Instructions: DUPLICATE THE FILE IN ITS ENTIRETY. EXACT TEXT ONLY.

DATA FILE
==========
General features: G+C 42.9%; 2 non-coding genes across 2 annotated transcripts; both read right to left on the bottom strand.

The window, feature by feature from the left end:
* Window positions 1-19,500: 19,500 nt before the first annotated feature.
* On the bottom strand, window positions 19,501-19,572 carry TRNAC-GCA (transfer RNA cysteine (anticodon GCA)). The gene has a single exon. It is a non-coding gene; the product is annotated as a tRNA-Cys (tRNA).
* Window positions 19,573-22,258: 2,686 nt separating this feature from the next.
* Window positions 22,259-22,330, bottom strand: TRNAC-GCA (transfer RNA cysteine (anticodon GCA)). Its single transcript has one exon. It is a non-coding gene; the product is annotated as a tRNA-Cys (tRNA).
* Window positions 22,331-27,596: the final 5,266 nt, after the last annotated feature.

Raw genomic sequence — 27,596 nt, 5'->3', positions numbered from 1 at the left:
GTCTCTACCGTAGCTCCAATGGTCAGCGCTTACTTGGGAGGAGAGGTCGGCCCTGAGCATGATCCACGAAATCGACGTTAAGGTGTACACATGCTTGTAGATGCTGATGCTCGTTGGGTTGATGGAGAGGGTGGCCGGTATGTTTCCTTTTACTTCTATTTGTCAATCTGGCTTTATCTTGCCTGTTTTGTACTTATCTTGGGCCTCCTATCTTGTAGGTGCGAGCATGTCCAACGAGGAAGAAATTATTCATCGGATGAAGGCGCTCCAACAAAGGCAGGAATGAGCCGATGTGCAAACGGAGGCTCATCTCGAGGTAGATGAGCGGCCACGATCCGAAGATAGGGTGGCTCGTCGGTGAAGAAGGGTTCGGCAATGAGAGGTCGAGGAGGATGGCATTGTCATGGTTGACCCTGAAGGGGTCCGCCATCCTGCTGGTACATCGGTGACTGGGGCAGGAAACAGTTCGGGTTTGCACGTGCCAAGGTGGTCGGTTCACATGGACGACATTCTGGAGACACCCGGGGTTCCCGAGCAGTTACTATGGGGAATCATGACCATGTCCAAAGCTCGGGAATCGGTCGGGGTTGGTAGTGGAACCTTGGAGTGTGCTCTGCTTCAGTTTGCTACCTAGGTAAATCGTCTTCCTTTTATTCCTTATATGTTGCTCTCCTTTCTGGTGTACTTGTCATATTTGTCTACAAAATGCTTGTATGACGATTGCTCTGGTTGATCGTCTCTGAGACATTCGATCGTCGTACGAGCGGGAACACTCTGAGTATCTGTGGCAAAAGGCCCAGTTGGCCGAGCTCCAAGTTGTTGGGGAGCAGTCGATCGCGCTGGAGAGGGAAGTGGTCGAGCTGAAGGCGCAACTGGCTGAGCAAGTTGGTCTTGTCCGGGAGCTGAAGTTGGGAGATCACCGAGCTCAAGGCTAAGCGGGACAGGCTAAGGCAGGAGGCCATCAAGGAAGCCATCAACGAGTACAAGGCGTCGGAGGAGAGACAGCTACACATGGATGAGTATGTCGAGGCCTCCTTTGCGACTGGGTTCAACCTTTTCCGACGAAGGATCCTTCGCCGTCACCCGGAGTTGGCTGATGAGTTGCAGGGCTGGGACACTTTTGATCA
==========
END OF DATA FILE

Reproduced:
General features: G+C 42.9%; 2 non-coding genes across 2 annotated transcripts; both read right to left on the bottom strand.

The window, feature by feature from the left end:
* Window positions 1-19,500: 19,500 nt before the first annotated feature.
* On the bottom strand, window positions 19,501-19,572 carry TRNAC-GCA (transfer RNA cysteine (anticodon GCA)). The gene has a single exon. It is a non-coding gene; the product is annotated as a tRNA-Cys (tRNA).
* Window positions 19,573-22,258: 2,686 nt separating this feature from the next.
* Window positions 22,259-22,330, bottom strand: TRNAC-GCA (transfer RNA cysteine (anticodon GCA)). Its single transcript has one exon. It is a non-coding gene; the product is annotated as a tRNA-Cys (tRNA).
* Window positions 22,331-27,596: the final 5,266 nt, after the last annotated feature.

Raw genomic sequence — 27,596 nt, 5'->3', positions numbered from 1 at the left:
GTCTCTACCGTAGCTCCAATGGTCAGCGCTTACTTGGGAGGAGAGGTCGGCCCTGAGCATGATCCACGAAATCGACGTTAAGGTGTACACATGCTTGTAGATGCTGATGCTCGTTGGGTTGATGGAGAGGGTGGCCGGTATGTTTCCTTTTACTTCTATTTGTCAATCTGGCTTTATCTTGCCTGTTTTGTACTTATCTTGGGCCTCCTATCTTGTAGGTGCGAGCATGTCCAACGAGGAAGAAATTATTCATCGGATGAAGGCGCTCCAACAAAGGCAGGAATGAGCCGATGTGCAAACGGAGGCTCATCTCGAGGTAGATGAGCGGCCACGATCCGAAGATAGGGTGGCTCGTCGGTGAAGAAGGGTTCGGCAATGAGAGGTCGAGGAGGATGGCATTGTCATGGTTGACCCTGAAGGGGTCCGCCATCCTGCTGGTACATCGGTGACTGGGGCAGGAAACAGTTCGGGTTTGCACGTGCCAAGGTGGTCGGTTCACATGGACGACATTCTGGAGACACCCGGGGTTCCCGAGCAGTTACTATGGGGAATCATGACCATGTCCAAAGCTCGGGAATCGGTCGGGGTTGGTAGTGGAACCTTGGAGTGTGCTCTGCTTCAGTTTGCTACCTAGGTAAATCGTCTTCCTTTTATTCCTTATATGTTGCTCTCCTTTCTGGTGTACTTGTCATATTTGTCTACAAAATGCTTGTATGACGATTGCTCTGGTTGATCGTCTCTGAGACATTCGATCGTCGTACGAGCGGGAACACTCTGAGTATCTGTGGCAAAAGGCCCAGTTGGCCGAGCTCCAAGTTGTTGGGGAGCAGTCGATCGCGCTGGAGAGGGAAGTGGTCGAGCTGAAGGCGCAACTGGCTGAGCAAGTTGGTCTTGTCCGGGAGCTGAAGTTGGGAGATCACCGAGCTCAAGGCTAAGCGGGACAGGCTAAGGCAGGAGGCCATCAAGGAAGCCATCAACGAGTACAAGGCGTCGGAGGAGAGACAGCTACACATGGATGAGTATGTCGAGGCCTCCTTTGCGACTGGGTTCAACCTTTTCCGACGAAGGATCCTTCGCCGTCACCCGGAGTTGGCTGATGAGTTGCAGGGCTGGGACACTTTTGATCA